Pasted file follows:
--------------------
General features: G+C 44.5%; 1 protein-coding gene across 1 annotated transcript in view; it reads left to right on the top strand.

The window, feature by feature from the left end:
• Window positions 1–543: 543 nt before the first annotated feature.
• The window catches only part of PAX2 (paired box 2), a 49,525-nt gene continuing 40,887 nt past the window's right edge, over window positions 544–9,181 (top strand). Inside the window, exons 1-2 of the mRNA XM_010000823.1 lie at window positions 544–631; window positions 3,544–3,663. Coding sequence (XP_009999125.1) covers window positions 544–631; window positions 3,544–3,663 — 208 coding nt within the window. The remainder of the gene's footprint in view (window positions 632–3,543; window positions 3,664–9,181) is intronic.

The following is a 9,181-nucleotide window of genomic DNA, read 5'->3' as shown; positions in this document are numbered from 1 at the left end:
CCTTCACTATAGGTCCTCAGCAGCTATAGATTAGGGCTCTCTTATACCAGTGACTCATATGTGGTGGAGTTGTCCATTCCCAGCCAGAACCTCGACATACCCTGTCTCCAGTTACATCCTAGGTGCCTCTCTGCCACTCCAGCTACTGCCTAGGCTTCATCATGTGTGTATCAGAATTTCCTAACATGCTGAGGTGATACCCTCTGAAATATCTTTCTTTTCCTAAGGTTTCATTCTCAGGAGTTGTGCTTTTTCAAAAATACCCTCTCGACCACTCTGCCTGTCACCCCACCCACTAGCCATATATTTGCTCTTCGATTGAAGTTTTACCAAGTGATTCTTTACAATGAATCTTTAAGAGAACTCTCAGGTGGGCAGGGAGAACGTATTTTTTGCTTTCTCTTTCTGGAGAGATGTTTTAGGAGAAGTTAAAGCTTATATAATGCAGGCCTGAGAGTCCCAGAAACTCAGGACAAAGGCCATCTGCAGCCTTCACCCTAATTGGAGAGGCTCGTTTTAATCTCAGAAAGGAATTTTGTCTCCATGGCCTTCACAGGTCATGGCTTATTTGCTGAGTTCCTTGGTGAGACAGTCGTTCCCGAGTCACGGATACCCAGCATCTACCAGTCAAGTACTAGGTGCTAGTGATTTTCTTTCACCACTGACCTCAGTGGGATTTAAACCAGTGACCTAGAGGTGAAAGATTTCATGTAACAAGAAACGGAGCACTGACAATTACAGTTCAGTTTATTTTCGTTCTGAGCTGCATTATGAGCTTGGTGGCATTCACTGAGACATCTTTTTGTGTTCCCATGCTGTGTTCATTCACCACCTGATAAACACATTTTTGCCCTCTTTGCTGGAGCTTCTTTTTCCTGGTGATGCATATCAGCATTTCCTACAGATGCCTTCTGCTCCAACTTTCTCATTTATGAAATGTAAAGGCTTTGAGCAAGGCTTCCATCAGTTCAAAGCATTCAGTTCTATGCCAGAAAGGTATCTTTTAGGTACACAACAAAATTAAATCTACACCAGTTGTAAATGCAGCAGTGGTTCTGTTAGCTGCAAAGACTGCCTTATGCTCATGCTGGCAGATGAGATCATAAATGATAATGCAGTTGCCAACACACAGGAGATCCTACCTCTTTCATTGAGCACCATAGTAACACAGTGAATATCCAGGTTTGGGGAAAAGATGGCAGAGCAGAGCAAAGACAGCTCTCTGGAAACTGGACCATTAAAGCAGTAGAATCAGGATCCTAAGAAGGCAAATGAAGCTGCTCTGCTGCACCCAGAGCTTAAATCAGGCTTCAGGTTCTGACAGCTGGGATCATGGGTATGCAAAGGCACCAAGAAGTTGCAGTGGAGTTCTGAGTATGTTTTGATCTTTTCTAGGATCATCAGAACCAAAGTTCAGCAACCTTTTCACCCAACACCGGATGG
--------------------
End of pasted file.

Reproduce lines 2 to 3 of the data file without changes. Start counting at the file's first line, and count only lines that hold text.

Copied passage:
The window, feature by feature from the left end:
• Window positions 1–543: 543 nt before the first annotated feature.